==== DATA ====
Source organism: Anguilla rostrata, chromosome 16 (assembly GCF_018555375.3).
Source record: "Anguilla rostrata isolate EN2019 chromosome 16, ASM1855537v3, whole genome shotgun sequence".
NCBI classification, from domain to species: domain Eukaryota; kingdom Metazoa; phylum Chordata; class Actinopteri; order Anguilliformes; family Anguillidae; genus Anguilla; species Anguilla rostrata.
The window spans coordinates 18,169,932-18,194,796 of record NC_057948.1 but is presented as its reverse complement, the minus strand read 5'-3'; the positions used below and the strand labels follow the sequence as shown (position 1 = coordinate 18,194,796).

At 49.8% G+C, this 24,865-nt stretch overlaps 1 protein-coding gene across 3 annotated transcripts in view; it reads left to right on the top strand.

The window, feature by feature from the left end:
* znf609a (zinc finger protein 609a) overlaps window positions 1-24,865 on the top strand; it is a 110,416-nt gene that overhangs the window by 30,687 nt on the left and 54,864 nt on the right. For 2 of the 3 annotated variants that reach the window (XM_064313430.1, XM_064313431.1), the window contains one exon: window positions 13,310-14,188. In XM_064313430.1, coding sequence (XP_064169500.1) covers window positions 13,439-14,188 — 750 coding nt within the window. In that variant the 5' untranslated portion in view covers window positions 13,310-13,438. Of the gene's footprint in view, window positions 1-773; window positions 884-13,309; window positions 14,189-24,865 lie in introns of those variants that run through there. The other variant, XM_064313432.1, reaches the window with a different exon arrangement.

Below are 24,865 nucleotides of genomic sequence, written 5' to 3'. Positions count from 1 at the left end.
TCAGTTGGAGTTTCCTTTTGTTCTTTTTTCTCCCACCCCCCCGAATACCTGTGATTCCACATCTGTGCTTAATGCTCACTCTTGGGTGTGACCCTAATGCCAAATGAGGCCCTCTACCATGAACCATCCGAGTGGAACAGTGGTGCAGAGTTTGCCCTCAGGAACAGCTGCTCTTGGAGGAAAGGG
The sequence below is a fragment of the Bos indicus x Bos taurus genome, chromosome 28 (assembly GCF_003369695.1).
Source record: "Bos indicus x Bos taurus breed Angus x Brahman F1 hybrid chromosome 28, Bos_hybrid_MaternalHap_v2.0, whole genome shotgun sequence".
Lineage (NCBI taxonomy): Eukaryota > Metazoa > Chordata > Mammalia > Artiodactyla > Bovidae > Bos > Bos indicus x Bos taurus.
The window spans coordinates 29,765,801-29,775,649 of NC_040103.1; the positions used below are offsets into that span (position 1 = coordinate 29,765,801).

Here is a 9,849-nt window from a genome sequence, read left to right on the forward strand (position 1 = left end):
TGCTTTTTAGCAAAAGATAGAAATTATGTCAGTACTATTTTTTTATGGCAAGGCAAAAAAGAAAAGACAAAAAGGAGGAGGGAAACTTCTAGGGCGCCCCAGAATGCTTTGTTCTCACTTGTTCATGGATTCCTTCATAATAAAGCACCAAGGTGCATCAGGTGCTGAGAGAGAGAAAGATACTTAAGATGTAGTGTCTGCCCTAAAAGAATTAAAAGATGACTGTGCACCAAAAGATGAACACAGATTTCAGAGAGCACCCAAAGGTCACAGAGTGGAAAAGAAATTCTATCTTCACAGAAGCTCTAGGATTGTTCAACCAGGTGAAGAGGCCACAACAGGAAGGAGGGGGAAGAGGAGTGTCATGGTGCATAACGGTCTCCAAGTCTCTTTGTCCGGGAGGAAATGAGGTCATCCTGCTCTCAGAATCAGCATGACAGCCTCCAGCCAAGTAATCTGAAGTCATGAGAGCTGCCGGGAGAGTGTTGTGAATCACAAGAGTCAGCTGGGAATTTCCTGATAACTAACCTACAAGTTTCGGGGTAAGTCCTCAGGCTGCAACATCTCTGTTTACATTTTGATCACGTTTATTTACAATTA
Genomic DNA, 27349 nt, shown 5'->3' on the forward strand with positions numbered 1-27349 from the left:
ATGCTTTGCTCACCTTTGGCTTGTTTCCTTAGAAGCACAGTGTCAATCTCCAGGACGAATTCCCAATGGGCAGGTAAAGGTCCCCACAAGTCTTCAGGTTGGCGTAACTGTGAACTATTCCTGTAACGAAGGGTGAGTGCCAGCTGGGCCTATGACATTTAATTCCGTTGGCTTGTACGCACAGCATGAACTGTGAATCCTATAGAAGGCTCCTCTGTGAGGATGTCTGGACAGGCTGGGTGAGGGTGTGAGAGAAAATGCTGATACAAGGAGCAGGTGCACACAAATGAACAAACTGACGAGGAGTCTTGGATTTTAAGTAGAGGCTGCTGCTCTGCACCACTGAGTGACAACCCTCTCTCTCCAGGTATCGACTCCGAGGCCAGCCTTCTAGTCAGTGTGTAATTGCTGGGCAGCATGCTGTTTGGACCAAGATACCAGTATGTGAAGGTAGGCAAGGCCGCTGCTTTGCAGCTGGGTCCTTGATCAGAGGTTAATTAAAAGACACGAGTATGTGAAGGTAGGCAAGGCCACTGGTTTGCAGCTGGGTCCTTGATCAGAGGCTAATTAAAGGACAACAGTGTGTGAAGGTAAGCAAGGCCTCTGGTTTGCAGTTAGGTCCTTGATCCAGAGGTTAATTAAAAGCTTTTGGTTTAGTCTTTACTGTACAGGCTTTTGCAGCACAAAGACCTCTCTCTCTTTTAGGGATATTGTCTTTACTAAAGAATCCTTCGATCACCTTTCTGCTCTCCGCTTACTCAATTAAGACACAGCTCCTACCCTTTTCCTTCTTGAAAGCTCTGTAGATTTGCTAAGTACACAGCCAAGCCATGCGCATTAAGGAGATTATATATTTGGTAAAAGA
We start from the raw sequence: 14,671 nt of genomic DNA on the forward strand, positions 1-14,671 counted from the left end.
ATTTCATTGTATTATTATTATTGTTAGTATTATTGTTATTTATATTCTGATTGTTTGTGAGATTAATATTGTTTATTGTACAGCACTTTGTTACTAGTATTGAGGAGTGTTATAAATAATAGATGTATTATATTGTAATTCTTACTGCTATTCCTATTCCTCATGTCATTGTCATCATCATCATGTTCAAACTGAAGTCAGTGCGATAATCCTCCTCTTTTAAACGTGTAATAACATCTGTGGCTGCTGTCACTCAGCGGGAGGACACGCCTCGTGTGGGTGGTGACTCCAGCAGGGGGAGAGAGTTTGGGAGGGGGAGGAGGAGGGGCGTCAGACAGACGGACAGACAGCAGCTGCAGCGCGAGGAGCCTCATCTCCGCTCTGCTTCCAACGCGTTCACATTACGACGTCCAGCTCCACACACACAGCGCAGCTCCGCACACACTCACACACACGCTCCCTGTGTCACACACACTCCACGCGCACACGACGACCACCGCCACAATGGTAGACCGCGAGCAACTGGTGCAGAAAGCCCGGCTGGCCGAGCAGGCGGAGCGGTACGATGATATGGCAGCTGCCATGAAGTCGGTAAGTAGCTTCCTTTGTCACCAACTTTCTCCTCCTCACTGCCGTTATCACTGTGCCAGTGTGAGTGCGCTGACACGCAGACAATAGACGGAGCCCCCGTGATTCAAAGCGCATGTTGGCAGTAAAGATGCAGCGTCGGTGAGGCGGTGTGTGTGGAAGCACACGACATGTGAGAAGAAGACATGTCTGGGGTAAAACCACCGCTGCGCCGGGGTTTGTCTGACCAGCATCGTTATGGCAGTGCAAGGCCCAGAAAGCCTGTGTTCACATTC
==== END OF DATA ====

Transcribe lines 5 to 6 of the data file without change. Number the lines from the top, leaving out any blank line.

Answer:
At 49.8% G+C, this 24,865-nt stretch overlaps 1 protein-coding gene across 3 annotated transcripts in view; it reads left to right on the top strand.

The window, feature by feature from the left end: